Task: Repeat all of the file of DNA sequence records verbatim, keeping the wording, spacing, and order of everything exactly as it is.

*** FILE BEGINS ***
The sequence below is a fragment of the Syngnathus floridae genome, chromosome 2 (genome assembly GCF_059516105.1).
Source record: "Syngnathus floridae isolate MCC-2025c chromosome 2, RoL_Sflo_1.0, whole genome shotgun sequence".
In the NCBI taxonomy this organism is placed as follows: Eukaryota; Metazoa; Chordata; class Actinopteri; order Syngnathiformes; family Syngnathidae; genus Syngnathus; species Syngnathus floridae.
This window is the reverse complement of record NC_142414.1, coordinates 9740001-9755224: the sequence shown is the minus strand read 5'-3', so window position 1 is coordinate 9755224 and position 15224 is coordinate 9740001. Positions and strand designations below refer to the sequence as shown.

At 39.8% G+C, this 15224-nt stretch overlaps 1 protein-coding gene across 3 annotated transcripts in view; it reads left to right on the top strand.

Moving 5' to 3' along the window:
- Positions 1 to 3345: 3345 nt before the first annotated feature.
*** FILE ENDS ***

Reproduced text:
The sequence below is a fragment of the Syngnathus floridae genome, chromosome 2 (genome assembly GCF_059516105.1).
Source record: "Syngnathus floridae isolate MCC-2025c chromosome 2, RoL_Sflo_1.0, whole genome shotgun sequence".
In the NCBI taxonomy this organism is placed as follows: Eukaryota; Metazoa; Chordata; class Actinopteri; order Syngnathiformes; family Syngnathidae; genus Syngnathus; species Syngnathus floridae.
This window is the reverse complement of record NC_142414.1, coordinates 9740001-9755224: the sequence shown is the minus strand read 5'-3', so window position 1 is coordinate 9755224 and position 15224 is coordinate 9740001. Positions and strand designations below refer to the sequence as shown.

At 39.8% G+C, this 15224-nt stretch overlaps 1 protein-coding gene across 3 annotated transcripts in view; it reads left to right on the top strand.

Moving 5' to 3' along the window:
- Positions 1 to 3345: 3345 nt before the first annotated feature.